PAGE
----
Stocks opened with losses Wednesday after Target became the latest in a string of retailers to announce lower-than-expected first quarter earnings and voice concerns about its future profits.
The Dow Jones Industrial Average was down more than 800 points shortly after 12 p.m Wednesday, a decline of 2.6 percent. The Nasdaq composite was down 3.6 percent and the S&P 500 index was down 3.1 percent.
Shares of Target plunged as much as 25 percent lower after the retail giant reported earnings well below Wall Street analysts’ estimates. The company blamed a sharp rise in fuel and employee compensation costs along with fewer sales of nonessential goods.
Target also warned that the company would continue to face financial challenges as gasoline prices continued to rise and consumers spend a greater share of their money on services and experiences instead of goods. Target’s first quarter troubles and dour second quarter outlook also spurred shares of other big retailers lower, including Walmart, Macy’s, Kohl’s and Best Buy.
Walmart also announced lower-than-expected earnings Tuesday due to higher fuel and labor costs, sending its shares down 11 percent by the end of yesterday’s trading alone. Shares of Amazon have also fallen steadily since last week after the e-commerce giant reported disappointing first quarter earnings and said it overinvested in warehouse capacity with demand for goods falling.
Retails have held up well on the whole in 2022, even as consumer prices rose 8.3 percent over the past year. Retail sales rose 0.9 percent in April as a rebound in automobile sales and a pickup in dining powered another monthly increase in consumer spending, according to data released Tuesday by the Census Bureau.
“There is a shift happening on where and how dollars are being spent. Walmart saw a big increase in spending in its grocery business, as consumers spent less on general merchandise,” said Lindsey Bell, chief markets and money strategist at Ally.
“At the same time, the desire to spend outside of the home, at restaurants and bars, for example, remains.”
But after nearly two years of steadily rising consumer spending and a glut of demand for goods, big retailers are now facing stiff economic headwinds amid rising inflation and the Federal Reserve’s battle to tame it.
Retailers are likely to feel a deeper financial squeeze through the rest of 2022 as the Fed boosts interest rates to curb inflation. Higher borrowing costs means retailers will likely see fewer sales as consumers pull back spending while the company also faces the strain of rising rates.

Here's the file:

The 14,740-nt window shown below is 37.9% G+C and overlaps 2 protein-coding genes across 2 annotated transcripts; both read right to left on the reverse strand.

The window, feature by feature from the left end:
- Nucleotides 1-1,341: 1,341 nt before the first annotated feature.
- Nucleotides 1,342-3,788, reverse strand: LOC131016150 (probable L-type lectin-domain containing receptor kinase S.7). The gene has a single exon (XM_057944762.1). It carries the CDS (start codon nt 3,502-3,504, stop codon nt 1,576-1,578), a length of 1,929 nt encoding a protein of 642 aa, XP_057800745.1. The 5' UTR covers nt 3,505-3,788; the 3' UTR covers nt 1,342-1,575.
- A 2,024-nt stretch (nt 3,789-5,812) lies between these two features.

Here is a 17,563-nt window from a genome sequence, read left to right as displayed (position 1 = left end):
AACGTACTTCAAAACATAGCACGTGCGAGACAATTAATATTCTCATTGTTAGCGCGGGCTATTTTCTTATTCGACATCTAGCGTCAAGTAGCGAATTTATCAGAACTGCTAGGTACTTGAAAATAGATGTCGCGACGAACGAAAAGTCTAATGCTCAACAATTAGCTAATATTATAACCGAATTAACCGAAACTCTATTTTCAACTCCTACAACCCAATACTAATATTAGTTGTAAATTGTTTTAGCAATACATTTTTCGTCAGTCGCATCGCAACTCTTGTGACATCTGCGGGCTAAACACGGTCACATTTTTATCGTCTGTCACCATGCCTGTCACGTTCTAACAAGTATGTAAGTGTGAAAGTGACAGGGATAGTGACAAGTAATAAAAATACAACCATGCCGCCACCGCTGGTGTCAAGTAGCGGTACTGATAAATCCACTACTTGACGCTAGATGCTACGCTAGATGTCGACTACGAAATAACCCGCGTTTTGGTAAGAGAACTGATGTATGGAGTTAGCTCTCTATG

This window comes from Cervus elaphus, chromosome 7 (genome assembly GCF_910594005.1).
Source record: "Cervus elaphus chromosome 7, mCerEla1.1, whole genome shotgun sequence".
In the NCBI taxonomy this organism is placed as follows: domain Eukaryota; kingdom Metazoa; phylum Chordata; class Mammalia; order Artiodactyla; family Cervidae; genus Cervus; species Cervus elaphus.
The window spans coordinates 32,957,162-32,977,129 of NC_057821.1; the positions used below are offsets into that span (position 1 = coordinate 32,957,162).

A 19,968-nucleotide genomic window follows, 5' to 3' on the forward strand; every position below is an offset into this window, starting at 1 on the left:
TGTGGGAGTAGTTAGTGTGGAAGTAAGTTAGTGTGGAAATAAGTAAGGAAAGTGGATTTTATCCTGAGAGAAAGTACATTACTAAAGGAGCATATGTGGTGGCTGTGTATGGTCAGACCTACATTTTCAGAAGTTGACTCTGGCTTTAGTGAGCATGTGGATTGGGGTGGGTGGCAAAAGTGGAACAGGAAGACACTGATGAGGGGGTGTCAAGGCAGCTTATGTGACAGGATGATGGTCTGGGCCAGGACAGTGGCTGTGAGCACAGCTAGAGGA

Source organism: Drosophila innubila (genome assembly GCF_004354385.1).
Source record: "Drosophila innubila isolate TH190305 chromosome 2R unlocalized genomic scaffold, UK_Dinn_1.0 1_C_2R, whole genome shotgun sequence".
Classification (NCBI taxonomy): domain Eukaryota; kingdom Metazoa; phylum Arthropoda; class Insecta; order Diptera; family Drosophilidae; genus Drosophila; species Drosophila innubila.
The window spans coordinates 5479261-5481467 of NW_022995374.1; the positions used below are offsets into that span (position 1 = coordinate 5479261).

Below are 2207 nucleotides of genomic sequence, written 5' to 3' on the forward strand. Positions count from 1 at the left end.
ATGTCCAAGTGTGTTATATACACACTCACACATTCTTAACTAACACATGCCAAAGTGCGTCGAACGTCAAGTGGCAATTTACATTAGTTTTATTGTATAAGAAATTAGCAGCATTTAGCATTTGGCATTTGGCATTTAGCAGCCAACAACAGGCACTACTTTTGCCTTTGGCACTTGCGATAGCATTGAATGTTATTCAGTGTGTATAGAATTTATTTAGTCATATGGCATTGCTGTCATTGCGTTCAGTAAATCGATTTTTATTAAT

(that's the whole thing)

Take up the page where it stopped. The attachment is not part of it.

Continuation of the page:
The decline in consumer demand should theoretically reduce inflation as companies are forced to keep prices stable — or even lower them — to ensure they can make as many sales as possible. But ongoing shutdowns in China, shipping delays, port bottlenecks and the economic fallout of the war in Ukraine are all likely to keep pushing prices for oil, food and other key goods higher.
“The persistent inflation pressures have forced the Fed to get aggressive with its monetary policy tightening campaign against the backdrop of slowing economic growth. The ongoing war in Ukraine, rising interest rates, and the recent jump in the U.S. dollar have added to the uneasiness,” wrote analysts at Charles Schwab in a Wednesday analysis.
Stocks have fallen steadily since the start of the year over concerns the combination of higher interest rates and slowing economic growth both in the U.S. and abroad could lead to a global recession.
Fed Chair Jerome Powell expressed confidence Tuesday the central bank could help steer a strong U.S. economy to lower inflation without causing a sharp increase in joblessness or negative growth. He cited the resilience of consumer spending and historic demand for labor as signs of an economy well equipped to handle higher borrowing costs and lower consumer spending.
But Powell made clear the Fed would do whatever was necessary to bring inflation down, even if it meant raising rates to a level meant to restrict the economy.
“Restoring price stability is an unconditional need — it’s something we have to do,” Powell said.
“The economy doesn’t work for workers, or for businesses, or for anybody without price stability,” he continued. “It’s the bedrock of the economy, and it’s something we need to do if we want to have the labor market we all want to have.”
—Updated at 12:13 p.m.